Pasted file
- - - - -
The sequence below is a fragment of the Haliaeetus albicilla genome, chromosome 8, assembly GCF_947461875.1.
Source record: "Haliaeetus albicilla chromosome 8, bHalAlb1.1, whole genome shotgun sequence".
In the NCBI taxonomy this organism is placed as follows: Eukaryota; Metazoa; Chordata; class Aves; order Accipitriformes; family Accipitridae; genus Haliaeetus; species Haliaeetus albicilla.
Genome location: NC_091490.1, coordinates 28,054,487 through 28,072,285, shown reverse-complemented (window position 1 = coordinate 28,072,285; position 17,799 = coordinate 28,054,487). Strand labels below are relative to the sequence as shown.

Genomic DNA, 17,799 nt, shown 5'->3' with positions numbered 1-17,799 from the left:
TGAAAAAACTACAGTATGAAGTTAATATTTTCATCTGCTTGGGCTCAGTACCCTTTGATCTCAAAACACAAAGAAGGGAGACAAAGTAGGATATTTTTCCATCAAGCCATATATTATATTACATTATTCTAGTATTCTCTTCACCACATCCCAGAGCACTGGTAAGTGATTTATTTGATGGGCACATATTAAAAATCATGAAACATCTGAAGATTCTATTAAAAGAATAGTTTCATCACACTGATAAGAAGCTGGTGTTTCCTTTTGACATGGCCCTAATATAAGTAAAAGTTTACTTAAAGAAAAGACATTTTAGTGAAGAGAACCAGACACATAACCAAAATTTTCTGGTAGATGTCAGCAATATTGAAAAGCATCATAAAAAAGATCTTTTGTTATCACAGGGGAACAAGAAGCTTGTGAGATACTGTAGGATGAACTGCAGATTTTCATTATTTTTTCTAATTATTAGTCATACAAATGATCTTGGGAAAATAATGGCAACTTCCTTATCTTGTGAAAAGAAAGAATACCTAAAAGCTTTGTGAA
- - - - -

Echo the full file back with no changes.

The sequence below is a fragment of the Haliaeetus albicilla genome, chromosome 8, assembly GCF_947461875.1.
Source record: "Haliaeetus albicilla chromosome 8, bHalAlb1.1, whole genome shotgun sequence".
In the NCBI taxonomy this organism is placed as follows: Eukaryota; Metazoa; Chordata; class Aves; order Accipitriformes; family Accipitridae; genus Haliaeetus; species Haliaeetus albicilla.
Genome location: NC_091490.1, coordinates 28,054,487 through 28,072,285, shown reverse-complemented (window position 1 = coordinate 28,072,285; position 17,799 = coordinate 28,054,487). Strand labels below are relative to the sequence as shown.

Genomic DNA, 17,799 nt, shown 5'->3' with positions numbered 1-17,799 from the left:
TGAAAAAACTACAGTATGAAGTTAATATTTTCATCTGCTTGGGCTCAGTACCCTTTGATCTCAAAACACAAAGAAGGGAGACAAAGTAGGATATTTTTCCATCAAGCCATATATTATATTACATTATTCTAGTATTCTCTTCACCACATCCCAGAGCACTGGTAAGTGATTTATTTGATGGGCACATATTAAAAATCATGAAACATCTGAAGATTCTATTAAAAGAATAGTTTCATCACACTGATAAGAAGCTGGTGTTTCCTTTTGACATGGCCCTAATATAAGTAAAAGTTTACTTAAAGAAAAGACATTTTAGTGAAGAGAACCAGACACATAACCAAAATTTTCTGGTAGATGTCAGCAATATTGAAAAGCATCATAAAAAAGATCTTTTGTTATCACAGGGGAACAAGAAGCTTGTGAGATACTGTAGGATGAACTGCAGATTTTCATTATTTTTTCTAATTATTAGTCATACAAATGATCTTGGGAAAATAATGGCAACTTCCTTATCTTGTGAAAAGAAAGAATACCTAAAAGCTTTGTGAA